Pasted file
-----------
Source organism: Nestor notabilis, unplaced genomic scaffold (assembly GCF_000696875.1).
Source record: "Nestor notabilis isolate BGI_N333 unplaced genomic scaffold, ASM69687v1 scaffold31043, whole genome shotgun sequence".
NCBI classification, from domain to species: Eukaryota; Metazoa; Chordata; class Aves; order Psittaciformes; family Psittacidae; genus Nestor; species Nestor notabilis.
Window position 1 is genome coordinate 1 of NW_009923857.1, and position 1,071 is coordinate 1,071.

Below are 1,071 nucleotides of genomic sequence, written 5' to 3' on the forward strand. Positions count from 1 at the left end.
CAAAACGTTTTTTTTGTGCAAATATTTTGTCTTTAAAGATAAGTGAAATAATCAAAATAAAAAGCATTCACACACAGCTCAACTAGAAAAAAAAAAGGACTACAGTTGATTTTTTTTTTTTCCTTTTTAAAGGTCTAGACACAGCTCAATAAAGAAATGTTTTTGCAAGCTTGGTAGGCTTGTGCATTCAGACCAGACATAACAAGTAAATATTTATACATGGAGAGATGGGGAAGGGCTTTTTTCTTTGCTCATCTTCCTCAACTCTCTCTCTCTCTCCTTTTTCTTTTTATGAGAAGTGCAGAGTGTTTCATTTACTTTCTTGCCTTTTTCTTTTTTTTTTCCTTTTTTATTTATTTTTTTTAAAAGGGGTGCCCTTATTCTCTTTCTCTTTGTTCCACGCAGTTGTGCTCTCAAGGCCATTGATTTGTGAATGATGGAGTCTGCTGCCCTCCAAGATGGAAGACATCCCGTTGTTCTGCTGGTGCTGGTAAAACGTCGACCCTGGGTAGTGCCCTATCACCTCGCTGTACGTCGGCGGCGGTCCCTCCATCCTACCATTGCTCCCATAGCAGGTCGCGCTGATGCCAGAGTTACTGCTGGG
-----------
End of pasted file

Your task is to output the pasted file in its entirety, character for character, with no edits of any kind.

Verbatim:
Source organism: Nestor notabilis, unplaced genomic scaffold (assembly GCF_000696875.1).
Source record: "Nestor notabilis isolate BGI_N333 unplaced genomic scaffold, ASM69687v1 scaffold31043, whole genome shotgun sequence".
NCBI classification, from domain to species: Eukaryota; Metazoa; Chordata; class Aves; order Psittaciformes; family Psittacidae; genus Nestor; species Nestor notabilis.
Window position 1 is genome coordinate 1 of NW_009923857.1, and position 1,071 is coordinate 1,071.

Below are 1,071 nucleotides of genomic sequence, written 5' to 3' on the forward strand. Positions count from 1 at the left end.
CAAAACGTTTTTTTTGTGCAAATATTTTGTCTTTAAAGATAAGTGAAATAATCAAAATAAAAAGCATTCACACACAGCTCAACTAGAAAAAAAAAAGGACTACAGTTGATTTTTTTTTTTTCCTTTTTAAAGGTCTAGACACAGCTCAATAAAGAAATGTTTTTGCAAGCTTGGTAGGCTTGTGCATTCAGACCAGACATAACAAGTAAATATTTATACATGGAGAGATGGGGAAGGGCTTTTTTCTTTGCTCATCTTCCTCAACTCTCTCTCTCTCTCCTTTTTCTTTTTATGAGAAGTGCAGAGTGTTTCATTTACTTTCTTGCCTTTTTCTTTTTTTTTTCCTTTTTTATTTATTTTTTTTAAAAGGGGTGCCCTTATTCTCTTTCTCTTTGTTCCACGCAGTTGTGCTCTCAAGGCCATTGATTTGTGAATGATGGAGTCTGCTGCCCTCCAAGATGGAAGACATCCCGTTGTTCTGCTGGTGCTGGTAAAACGTCGACCCTGGGTAGTGCCCTATCACCTCGCTGTACGTCGGCGGCGGTCCCTCCATCCTACCATTGCTCCCATAGCAGGTCGCGCTGATGCCAGAGTTACTGCTGGG